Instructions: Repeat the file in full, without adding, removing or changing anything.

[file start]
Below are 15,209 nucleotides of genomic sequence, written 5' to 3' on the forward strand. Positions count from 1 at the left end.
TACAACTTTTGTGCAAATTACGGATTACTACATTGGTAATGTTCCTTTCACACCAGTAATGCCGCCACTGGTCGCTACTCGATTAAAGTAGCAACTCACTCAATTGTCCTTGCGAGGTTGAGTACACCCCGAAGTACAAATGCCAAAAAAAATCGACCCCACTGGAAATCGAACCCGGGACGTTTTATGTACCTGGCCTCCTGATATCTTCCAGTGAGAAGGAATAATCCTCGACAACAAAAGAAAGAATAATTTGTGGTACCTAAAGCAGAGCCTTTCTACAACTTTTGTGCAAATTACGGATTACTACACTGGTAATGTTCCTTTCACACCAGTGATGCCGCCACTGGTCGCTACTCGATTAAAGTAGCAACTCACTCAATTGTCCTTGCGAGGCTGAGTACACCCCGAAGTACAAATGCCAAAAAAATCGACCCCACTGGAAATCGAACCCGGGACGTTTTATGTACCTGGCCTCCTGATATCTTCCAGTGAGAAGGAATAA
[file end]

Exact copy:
Below are 15,209 nucleotides of genomic sequence, written 5' to 3' on the forward strand. Positions count from 1 at the left end.
TACAACTTTTGTGCAAATTACGGATTACTACATTGGTAATGTTCCTTTCACACCAGTAATGCCGCCACTGGTCGCTACTCGATTAAAGTAGCAACTCACTCAATTGTCCTTGCGAGGTTGAGTACACCCCGAAGTACAAATGCCAAAAAAAATCGACCCCACTGGAAATCGAACCCGGGACGTTTTATGTACCTGGCCTCCTGATATCTTCCAGTGAGAAGGAATAATCCTCGACAACAAAAGAAAGAATAATTTGTGGTACCTAAAGCAGAGCCTTTCTACAACTTTTGTGCAAATTACGGATTACTACACTGGTAATGTTCCTTTCACACCAGTGATGCCGCCACTGGTCGCTACTCGATTAAAGTAGCAACTCACTCAATTGTCCTTGCGAGGCTGAGTACACCCCGAAGTACAAATGCCAAAAAAATCGACCCCACTGGAAATCGAACCCGGGACGTTTTATGTACCTGGCCTCCTGATATCTTCCAGTGAGAAGGAATAA